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Dr. D. Love
Dr. D. Love, Doctor
Category: Medical
Satisfied Customers: 19453
Experience:  Family Physician for 10 years; Hospital Medical Director for 10 years.
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I have a mild pain in left breast, should I get a mammogra

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I have a mild pain in left breast, should I get a mammogram
It will help if you could provide some further information:
How long have you been having this pain?
Is it tender to press on the area?
Can you feel any lumps in the area of the pain?
When was your last mammogram?

Customer: replied 4 years ago.

One week

It is not tender to press

There are no lumps

My last mammogram was three years ago

I also have a mild pain in my back on the same side

The pain is not severe

Thank you for the additional information.

There are a couple of issues to consider in this situation.

First, there are many different possible causes of pain in the breast and some are more worrisome than others. One of the common conditions that is less worrisome is from inflammation, either in the breast but more often musculoskeletal inflammation deep to the breast. Since the pain has only been present for a week, it would be reasonable to first try an over the counter anti-inflammatory medicine, such as ibuprofen or naproxen. If the pain persists, then it would be appropriate to be seen for further evaluation as to the cause of the pain.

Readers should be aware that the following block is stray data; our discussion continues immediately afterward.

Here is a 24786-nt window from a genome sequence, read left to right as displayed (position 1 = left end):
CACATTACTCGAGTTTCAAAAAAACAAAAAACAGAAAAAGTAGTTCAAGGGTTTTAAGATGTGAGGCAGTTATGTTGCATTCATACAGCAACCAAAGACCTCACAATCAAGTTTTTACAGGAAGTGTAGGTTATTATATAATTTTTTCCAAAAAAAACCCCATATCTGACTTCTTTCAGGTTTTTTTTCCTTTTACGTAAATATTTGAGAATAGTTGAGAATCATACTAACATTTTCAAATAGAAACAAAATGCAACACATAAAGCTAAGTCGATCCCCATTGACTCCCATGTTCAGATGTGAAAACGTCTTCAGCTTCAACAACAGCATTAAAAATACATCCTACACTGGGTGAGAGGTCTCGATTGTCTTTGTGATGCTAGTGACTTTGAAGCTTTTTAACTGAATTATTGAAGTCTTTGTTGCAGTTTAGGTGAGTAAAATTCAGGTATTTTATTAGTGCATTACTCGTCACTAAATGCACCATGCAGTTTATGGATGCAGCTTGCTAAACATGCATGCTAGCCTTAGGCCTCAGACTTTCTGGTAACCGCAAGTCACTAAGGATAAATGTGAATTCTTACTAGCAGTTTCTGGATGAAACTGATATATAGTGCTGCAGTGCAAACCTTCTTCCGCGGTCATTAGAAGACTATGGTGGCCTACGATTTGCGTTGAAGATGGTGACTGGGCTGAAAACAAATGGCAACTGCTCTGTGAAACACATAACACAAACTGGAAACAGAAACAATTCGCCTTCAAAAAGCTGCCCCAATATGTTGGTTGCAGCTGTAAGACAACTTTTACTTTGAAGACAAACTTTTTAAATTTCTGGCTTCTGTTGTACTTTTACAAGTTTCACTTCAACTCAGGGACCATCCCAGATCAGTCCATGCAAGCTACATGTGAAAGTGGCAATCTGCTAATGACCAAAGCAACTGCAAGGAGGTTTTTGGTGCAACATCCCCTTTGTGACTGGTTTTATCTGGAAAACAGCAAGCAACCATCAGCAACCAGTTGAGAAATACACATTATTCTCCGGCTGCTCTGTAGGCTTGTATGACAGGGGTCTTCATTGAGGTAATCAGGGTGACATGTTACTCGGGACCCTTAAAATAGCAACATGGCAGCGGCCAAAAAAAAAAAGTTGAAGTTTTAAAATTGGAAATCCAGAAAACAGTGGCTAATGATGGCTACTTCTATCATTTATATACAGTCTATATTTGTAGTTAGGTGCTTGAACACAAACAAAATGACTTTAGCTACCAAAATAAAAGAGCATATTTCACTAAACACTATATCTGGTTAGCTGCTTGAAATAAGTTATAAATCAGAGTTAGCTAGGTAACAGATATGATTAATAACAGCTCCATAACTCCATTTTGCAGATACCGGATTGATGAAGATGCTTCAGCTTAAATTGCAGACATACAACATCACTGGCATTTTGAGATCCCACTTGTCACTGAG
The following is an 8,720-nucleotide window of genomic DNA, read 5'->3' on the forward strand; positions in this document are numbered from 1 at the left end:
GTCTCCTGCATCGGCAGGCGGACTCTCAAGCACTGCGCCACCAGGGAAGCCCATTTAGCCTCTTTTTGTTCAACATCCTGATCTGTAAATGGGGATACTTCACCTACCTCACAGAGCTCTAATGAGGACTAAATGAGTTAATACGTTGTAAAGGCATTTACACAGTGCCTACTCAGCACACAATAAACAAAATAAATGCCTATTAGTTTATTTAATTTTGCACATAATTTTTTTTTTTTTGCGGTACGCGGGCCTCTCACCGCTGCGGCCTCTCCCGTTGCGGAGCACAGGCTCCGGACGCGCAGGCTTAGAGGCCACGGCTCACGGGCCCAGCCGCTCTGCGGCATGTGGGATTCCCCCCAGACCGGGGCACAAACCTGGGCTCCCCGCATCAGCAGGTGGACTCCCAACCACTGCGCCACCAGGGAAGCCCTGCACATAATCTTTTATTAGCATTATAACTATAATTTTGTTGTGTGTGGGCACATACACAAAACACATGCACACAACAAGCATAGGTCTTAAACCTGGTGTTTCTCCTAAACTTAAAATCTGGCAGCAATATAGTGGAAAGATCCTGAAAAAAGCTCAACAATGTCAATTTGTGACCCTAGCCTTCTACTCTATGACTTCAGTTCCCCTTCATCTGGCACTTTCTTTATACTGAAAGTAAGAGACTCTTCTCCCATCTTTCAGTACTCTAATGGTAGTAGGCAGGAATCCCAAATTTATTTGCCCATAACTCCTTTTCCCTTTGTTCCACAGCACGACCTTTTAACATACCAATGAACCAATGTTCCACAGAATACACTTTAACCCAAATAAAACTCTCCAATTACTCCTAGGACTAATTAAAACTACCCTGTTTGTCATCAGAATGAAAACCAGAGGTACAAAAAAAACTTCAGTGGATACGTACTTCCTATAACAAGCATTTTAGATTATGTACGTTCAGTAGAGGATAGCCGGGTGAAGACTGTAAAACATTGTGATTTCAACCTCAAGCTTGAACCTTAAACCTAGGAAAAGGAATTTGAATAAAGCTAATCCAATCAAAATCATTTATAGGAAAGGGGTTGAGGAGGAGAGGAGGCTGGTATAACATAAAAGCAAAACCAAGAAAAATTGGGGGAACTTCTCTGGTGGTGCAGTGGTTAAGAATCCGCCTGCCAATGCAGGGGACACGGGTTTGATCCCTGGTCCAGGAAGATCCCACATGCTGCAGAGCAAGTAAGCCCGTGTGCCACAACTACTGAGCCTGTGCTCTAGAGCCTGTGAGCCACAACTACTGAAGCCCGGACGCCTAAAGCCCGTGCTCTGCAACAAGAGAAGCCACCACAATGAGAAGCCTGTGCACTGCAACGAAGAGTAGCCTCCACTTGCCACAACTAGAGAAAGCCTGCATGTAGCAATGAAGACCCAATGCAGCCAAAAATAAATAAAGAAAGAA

Regarding a mammogram, this is an area of controversy. In this country, the current recommendations would be to perform a mammogram, regardless of the findings on exam. However, the recommendation for mammography varies somewhat from one country to another and one professional body to another. Some recommendations recommend continuing mammography for as long as the woman is generally healthy. Some countries only continue mammography routinely until age 75, age 70 or age 65. After that age, mammography may still be done to evaluate symptoms or findings on exam, but if the pain resolves with an anti-inflammatory medicine and there are no findings on exam, your doctor may not order a mammogram.

When there is this level of difference in recommendations, that is proof that the clinical evidence is not clear, and the final recommendations are partly based on the opinion of the doctors on the committee that promulgated the recommendation.

If you were my patient, I would order a mammogram, even if the pain is relieved and there is a normal exam, but your doctor may follow a different recommendation.

I realize that this is not a clear answer, but the current clinical evidence can be interpreted to support any of the above recommendations.

If you have any further questions or need clarification, please let me know.

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